LOUIS J. KARNOSH, M.D.
Department of Neuropsychiatry
W. JAMES GARDNER, M.D.
Department of Neurosurgery
The idea of attempting to alter cerebral function by interruption of the sympathetic nerves to the cerebral blood vessels is not a new one. As early as 1899 Alexander1 and in 1896 T. Jonnesco2 performed cervical sympathectomy in the treatment of epilepsy.
More recently Mixter and White, as reported by White and Smith-wick3 in 1941, carried out bilateral cervicothoracic sympathectomy in a series of patients with severe epileptic seizures but found that the final outcome was disappointing.
Dandy4 in 1931 reported his experience in the treatment of migraine by sympathectomy, as did Craig,5 and Love and Adson.6
Royle7 in 1932 described his experience in the treatment of a number of cerebral diseases by resection of the cervicothoracic sympathetic ganglia. However, Royle’s previous writings on the relief of spasticity by sympathetic ramisection had been so thoroughly discredited that this contribution attracted little attention.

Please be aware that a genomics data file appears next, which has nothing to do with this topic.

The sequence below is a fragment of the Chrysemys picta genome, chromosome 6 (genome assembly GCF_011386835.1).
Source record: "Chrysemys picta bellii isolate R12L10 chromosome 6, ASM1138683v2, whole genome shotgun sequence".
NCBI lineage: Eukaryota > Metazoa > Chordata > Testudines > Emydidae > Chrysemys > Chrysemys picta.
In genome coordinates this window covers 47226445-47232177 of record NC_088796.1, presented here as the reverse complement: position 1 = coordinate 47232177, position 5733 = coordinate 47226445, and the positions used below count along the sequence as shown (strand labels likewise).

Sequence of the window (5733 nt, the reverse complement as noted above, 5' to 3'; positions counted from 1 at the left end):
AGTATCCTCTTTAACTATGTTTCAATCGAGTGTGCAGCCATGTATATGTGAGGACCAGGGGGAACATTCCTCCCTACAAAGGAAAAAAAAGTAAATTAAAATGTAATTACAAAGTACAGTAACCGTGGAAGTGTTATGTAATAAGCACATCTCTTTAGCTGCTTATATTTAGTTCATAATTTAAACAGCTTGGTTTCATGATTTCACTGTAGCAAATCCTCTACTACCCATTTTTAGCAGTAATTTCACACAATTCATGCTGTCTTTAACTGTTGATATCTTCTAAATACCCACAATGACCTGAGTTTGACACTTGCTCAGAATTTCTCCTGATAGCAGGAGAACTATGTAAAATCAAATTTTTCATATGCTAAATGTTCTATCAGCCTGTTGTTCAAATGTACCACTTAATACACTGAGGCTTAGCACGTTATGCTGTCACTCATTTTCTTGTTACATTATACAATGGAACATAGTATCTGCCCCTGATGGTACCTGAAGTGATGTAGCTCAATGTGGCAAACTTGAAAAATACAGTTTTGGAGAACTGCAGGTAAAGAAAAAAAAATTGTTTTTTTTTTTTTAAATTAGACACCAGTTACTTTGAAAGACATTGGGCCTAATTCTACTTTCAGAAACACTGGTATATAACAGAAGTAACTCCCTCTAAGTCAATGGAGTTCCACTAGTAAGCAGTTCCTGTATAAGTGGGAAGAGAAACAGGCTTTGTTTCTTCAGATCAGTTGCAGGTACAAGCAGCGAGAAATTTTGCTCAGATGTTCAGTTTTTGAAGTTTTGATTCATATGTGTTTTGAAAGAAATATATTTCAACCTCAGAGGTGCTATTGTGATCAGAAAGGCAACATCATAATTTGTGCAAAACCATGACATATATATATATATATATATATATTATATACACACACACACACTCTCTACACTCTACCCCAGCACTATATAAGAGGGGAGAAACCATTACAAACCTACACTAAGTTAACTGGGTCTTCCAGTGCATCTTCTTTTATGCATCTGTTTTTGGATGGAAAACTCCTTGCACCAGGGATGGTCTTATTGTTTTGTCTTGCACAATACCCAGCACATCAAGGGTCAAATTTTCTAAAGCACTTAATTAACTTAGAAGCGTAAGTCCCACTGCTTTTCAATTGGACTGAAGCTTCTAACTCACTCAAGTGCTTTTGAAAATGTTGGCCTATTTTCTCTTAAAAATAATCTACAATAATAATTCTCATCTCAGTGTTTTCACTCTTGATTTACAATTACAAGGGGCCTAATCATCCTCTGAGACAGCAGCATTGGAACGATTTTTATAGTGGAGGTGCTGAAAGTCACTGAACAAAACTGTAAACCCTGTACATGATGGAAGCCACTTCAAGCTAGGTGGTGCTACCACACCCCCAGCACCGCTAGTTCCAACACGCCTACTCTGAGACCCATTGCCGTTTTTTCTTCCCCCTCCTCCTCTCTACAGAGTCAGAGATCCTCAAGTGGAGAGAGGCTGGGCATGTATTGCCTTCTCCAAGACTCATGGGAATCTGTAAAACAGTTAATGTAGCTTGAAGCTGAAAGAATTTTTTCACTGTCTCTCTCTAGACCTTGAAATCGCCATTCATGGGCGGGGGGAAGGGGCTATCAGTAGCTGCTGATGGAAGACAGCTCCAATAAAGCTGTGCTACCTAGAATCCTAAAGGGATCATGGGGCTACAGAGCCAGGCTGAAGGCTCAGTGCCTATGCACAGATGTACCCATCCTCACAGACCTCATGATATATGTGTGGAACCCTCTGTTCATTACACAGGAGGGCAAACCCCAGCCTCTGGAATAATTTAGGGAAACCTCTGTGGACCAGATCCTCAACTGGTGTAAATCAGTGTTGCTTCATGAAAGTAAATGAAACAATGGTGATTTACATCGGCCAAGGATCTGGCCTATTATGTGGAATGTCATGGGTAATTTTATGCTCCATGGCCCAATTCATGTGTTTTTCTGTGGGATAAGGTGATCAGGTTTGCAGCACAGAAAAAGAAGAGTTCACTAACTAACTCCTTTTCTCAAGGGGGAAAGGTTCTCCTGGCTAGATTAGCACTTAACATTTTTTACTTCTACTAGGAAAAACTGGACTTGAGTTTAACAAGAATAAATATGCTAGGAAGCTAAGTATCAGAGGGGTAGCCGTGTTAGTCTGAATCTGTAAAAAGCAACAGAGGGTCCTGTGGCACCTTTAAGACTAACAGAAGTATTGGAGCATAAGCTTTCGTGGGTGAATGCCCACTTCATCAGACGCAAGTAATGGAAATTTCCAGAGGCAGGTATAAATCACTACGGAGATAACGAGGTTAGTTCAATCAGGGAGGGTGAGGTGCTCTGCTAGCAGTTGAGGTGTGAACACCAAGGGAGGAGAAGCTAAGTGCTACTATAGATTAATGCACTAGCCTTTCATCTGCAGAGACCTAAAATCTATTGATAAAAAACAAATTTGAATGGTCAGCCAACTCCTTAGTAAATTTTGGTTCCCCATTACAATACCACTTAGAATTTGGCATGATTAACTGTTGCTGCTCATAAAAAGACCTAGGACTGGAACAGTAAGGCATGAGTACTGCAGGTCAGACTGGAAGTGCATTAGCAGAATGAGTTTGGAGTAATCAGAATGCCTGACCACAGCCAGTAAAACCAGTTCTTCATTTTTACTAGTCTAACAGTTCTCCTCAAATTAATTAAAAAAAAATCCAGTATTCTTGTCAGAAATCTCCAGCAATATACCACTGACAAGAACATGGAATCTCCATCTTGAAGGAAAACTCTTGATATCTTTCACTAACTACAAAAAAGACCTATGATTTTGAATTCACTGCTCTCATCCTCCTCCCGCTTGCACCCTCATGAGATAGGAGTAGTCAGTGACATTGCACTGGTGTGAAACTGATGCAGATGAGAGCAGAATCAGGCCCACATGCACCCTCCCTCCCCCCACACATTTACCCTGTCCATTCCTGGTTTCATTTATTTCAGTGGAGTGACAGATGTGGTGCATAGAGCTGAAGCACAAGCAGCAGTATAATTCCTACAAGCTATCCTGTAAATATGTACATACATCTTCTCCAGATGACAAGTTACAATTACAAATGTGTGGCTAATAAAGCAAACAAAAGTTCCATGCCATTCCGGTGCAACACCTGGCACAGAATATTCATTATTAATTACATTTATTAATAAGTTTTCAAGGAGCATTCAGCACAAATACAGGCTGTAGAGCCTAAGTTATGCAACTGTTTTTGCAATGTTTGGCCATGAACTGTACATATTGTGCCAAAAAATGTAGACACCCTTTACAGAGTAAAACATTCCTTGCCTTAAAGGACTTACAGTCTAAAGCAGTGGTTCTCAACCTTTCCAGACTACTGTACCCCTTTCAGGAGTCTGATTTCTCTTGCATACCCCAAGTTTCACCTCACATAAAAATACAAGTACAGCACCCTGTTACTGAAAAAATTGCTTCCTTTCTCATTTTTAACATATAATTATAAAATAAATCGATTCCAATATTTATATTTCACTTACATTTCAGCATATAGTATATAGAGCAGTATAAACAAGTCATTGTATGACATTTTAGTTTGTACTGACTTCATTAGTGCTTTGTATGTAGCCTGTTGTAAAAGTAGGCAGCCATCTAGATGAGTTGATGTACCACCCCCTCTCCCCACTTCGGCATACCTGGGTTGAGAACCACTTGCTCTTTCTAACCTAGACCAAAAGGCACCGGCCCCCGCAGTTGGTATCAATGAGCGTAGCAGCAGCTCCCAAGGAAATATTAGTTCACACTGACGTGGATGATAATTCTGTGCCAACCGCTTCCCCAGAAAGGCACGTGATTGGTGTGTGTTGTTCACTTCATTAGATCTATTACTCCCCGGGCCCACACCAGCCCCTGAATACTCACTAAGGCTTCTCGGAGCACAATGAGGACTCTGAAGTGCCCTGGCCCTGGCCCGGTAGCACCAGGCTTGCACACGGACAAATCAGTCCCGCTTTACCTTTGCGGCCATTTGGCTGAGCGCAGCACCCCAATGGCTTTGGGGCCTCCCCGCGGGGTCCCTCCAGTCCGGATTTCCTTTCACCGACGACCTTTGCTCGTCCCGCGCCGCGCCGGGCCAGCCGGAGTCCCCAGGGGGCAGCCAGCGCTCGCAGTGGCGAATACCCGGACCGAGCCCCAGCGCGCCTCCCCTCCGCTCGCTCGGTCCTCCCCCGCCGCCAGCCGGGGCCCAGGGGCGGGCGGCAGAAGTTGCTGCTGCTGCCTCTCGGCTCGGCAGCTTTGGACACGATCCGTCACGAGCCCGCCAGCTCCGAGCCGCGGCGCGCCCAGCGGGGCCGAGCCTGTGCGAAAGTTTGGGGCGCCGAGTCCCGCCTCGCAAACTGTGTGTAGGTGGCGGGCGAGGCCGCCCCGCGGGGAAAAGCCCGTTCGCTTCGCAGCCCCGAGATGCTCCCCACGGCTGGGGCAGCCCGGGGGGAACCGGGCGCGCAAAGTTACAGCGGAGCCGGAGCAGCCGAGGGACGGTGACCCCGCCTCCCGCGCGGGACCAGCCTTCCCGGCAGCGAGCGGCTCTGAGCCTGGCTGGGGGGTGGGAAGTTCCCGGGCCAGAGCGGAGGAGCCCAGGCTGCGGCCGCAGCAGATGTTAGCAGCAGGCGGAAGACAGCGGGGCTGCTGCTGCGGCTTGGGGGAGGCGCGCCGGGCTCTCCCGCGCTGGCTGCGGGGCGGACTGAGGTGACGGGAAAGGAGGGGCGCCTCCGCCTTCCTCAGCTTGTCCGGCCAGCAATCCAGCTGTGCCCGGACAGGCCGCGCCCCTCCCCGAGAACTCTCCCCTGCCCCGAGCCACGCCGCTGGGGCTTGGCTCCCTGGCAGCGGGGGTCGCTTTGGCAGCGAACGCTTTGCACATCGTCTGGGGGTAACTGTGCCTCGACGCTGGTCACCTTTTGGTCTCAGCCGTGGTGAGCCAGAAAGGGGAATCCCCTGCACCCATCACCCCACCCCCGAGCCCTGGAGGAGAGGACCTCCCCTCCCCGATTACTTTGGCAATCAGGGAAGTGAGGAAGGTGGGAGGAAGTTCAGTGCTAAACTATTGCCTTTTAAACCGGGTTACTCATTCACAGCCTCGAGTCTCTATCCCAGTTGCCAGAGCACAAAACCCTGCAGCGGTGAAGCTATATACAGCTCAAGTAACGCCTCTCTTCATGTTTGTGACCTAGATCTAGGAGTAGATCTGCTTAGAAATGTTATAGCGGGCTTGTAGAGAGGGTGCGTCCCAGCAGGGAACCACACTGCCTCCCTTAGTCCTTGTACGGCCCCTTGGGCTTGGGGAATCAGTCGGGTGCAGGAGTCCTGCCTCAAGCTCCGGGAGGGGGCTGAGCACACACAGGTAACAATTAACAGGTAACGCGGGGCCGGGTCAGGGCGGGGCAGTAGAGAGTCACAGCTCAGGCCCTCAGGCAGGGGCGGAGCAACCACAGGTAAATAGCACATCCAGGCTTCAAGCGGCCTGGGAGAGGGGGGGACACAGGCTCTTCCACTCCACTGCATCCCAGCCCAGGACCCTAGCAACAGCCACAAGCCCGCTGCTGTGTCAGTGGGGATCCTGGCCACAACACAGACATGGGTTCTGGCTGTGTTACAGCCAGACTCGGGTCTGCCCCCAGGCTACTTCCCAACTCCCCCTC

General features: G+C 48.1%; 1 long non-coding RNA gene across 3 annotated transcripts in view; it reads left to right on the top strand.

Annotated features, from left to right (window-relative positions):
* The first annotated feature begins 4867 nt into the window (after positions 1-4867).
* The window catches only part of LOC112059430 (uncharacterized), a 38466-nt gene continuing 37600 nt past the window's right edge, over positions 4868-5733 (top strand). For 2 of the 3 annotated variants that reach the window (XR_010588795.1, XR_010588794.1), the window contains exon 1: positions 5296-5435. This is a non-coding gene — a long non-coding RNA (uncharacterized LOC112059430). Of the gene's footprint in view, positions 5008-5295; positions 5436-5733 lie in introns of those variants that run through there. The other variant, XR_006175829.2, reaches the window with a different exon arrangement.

In 1943 and again in 1946 Risteen8 and Volpitto9 reported favorably on the use of stellate ganglion block in cases of cerebral vascular occlusion and other neurologic disorders.
During the past year our interest in attempts to influence cerebral physiology by interrupting the cervical sympathetic nerves has been re-aroused. In January, 1946, a woman, aged 38, was observed with complete left hemiplegia of five weeks’ duration due to cerebral embolus. This patient had excruciating pain in the entire paralyzed side. There was such extreme dysesthesia of this side that the patient would scream when the skin was lightly touched. She presented a serious nursing problem because she would. . .